As we’re approaching the end of 2023, it’s thus far been another noteworthy year for the rig market’s ongoing recovery. The year has brought a further 3% increase in global marketed utilisation versus 2022, a demand increase of 29 rigs, a 7% uptick in average contract duration, 16 further reactivations and newbuild deliveries, and not to mention floating rig dayrates exceeding the ‘magical’ $500,000 mark.
So, what can we expect in 2024? Westwood has set out its top three predictions for the year ahead.
1. Some white space in 1H but further overall utilisation growth
Westwood’s overall outlook for the offshore rig market remains highly optimistic, albeit with the potential for more availability during the first half of 2024.
In addition to current warm-stacked supply with no future work in place, including 27 jackups, three drillships and eight semisubmersibles (semisubs), there are another 18 jackups, four drillships and five semisubs that are currently working and set to roll off hire in the first quarter of next year alone (these figures do not include rigs that have contract options available).
Of course for semisubs in the UK and Norway, the most active region for this rig type, the winter period generally slows down as operators try avoiding weather related downtime, but drillships are also showing more potential availability than has been recorded since September 2021. It is likely that most, if not all, of these ships with upcoming availability are being bid on new opportunities and some are likely close to securing new deals.
In the jackup segment, the majority of rigs showing upcoming availability are located in Mexico, the Middle East or Southeast Asia and several are likely to be awarded extensions with incumbent operators come the new year.
Overall, this is expected to be a short-term fluctuation until operators firm up their 2024 budgets and drilling plans. Since many are now making bigger commitments for longer duration contracts, it can take more time to choose the most suitable rig and execute a deal (read Operators offering 15-year rig deals as availability dries up for more details).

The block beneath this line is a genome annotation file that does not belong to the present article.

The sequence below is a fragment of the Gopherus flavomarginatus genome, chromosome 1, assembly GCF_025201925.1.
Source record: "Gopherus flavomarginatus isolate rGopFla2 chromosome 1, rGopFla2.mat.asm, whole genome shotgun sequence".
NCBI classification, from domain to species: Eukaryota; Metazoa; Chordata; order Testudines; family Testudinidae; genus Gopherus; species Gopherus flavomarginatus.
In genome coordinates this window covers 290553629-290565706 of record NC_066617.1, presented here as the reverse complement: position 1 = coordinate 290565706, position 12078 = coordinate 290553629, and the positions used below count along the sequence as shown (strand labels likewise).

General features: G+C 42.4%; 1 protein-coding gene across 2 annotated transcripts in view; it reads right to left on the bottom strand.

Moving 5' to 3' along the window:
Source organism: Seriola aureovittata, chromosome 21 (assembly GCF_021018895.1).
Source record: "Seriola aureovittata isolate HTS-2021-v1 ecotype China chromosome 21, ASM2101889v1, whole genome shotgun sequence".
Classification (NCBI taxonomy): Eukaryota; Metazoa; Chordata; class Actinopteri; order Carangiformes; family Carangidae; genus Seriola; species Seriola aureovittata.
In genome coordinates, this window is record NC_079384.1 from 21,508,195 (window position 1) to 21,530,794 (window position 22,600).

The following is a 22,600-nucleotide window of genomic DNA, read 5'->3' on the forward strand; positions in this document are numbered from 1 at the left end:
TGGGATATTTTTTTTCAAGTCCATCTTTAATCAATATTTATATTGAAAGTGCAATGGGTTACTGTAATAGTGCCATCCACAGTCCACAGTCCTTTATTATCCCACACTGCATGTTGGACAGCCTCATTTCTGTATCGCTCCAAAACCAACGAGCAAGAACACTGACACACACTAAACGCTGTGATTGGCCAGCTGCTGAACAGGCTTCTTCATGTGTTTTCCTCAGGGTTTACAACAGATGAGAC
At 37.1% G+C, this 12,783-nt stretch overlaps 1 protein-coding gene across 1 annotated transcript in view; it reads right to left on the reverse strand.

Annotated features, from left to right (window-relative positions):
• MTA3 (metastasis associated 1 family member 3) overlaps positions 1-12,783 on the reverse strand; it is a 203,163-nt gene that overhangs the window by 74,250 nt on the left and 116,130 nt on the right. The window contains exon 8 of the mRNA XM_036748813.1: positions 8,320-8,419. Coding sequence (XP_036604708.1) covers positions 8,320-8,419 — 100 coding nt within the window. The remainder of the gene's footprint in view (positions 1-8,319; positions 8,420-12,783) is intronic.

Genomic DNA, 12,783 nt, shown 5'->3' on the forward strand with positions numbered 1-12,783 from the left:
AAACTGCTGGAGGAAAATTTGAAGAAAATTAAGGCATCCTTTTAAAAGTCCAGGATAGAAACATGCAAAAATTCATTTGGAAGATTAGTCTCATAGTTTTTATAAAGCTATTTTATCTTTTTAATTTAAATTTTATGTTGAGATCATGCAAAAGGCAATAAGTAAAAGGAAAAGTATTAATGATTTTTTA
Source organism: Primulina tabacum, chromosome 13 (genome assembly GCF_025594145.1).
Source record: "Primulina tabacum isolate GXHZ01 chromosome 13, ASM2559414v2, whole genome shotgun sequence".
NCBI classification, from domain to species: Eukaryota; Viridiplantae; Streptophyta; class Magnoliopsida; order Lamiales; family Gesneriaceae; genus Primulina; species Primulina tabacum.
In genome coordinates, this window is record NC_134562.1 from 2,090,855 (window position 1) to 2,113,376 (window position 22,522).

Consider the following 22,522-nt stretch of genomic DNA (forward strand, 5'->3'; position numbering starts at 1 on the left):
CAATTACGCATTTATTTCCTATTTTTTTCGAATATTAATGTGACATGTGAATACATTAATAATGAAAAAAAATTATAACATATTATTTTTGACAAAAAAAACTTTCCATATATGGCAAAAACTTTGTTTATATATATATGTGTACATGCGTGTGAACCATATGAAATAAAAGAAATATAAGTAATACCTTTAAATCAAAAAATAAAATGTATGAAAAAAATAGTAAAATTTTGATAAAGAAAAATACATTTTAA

RigLogix currently records a total of 22 tenders, pre-tenders or direct negotiations out in the market with a start date in 2024 that have a firm duration of two to five years, and many of these come with several more years of options attached to them. If also including those with start dates in 2025 and 2026, this figure increases to 46 pieces of work with some that could last as long as 10 years.
Subsequently, Westwood predicts further growth in demand and utilisation next year with India, Southeast Asia, South America and West Africa all expected to be important drivers behind further expansion. This is forecast to result in demand growth of up to 36 rigs year-on-year and a 3% increase in global marketed utilisation.
Offshore Rig Marketed Supply, Demand & Utilisation (2020-2024F)
Source: Westwood RigLogix
2. Little attrition and further supply growth
Westwood does not expect a wave of new construction orders in the new year, as drillers continue to focus on financial prudence (read Rig dayrates have risen, so when are the new rig orders coming? for more details). However, it is likely that further supply will be added through reactivations and newbuild rig deliveries, which offers a more economically practical option in the short term.
With the anticipated increase in demand next year, and even with some expected higher availability in the first half of the year, marketed utilisation is forecast to reach as high as 96%. This will result in a limited choice of rigs for new deals, which could lead to more sublet activity and/or potential delays to planned campaigns if additional units are not added to active supply.